The State safety watchdog has found the contractor's management was poor and the local government's supervision lax during an investigation into the subway tunnel collapse on Saturday.
The accident in Hangzhou killed eight people and left 13 trapped under tons of debris in a huge crater.
"Not implementing proper safety measures, not attending to hidden problems decisively, properly and on time, poor safety training, substandard labor management, messy on-site control and the local government's lax supervision" have been found, a circular posted on the State Administration of Work Safety website said.
The China Railway Construction Co (CRCC) is the contracted builder for the subway.
Though efforts are on to rescue the 13 people still trapped, the chances of any one of them still being alive are slim.
The workers who survived the accident or were rescued, too, said safety measures were very poor.
"The only safety measure were the helmets we wore," Zhu Juzhong, 56, said. By any safety standard, the company's management "is bad", the Sichuan native said.
Others complained that they had not received any pre-work safety training.
Song Changfa, who survived the accident but broke his leg, said some of his fellow villagers had never worked at a construction site before but still did not get any training.
The management continued with the work, instead of finding the cause of the cracks around the site that first appeared more than a month ago, local residents said. Fu Meizhen, a resident of the area, said cracks 2-3-cm wide and 1-m long could be seen about a week ago exactly where the road caved in.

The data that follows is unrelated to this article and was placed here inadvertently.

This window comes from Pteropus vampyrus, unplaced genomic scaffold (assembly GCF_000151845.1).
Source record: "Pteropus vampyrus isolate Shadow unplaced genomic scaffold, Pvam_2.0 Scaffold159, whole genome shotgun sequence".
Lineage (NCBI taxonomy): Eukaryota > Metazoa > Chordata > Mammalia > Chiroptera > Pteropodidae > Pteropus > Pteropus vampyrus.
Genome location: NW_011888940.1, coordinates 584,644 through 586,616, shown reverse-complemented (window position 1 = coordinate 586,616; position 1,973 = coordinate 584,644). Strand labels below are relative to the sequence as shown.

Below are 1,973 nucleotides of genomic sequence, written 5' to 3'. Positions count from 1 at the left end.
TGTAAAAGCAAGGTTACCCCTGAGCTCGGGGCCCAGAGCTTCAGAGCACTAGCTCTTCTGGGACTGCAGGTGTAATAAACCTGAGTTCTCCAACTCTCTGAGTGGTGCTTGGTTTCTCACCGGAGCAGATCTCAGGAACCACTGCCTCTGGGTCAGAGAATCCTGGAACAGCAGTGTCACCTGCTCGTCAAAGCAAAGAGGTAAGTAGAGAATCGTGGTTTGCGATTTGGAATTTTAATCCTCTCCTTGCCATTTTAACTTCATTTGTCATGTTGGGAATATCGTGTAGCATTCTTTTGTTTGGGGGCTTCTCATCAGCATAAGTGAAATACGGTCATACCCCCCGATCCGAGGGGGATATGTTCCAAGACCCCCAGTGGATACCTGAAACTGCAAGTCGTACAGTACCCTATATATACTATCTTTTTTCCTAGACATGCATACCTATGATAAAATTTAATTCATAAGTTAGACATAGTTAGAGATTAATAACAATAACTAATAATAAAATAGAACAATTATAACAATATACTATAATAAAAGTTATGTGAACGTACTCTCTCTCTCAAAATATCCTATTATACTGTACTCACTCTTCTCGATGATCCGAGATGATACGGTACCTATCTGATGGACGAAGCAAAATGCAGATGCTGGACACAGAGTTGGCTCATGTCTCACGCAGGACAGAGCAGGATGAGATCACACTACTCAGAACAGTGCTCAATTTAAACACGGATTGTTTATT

Survivors are not happy with the contractor's post-accident arrangements, either. Li Maomin, 44, was too angry to talk when China Daily approached him Wednesday. "They have just left us alone," the resident of Dazhou, Sichuan province, said.
The CRCC shifted the surviving workers to several nearby three- or four-story buildings, and gave them 200 yuan (US$30) each. After that "they have not come back to us", Li said.
Another problem the workers face is that they are not direct employees of the CRCC. Instead, they work for a subcontractor.
Li and Zhu said they had asked the "go-between" firm to sign a formal labor contract with them but were refused.
Zhang Guomin, who headed Li's work team, said: "Of course we want to protect our legal rights and interests, but my direct boss said the CRCC had refused to sign (labor contracts with us)."
Zhang's "direct boss", Fang Hongze, a resident of Qiandaohu, Zhejiang province, could not be reached for his comments because his cell phone had been switched off.
Local media reports have said the CRCC had subcontracted part of the work to smaller firms and non-incorporated construction teams, but failed to oversee them properly.
(China Daily November 20, 2008)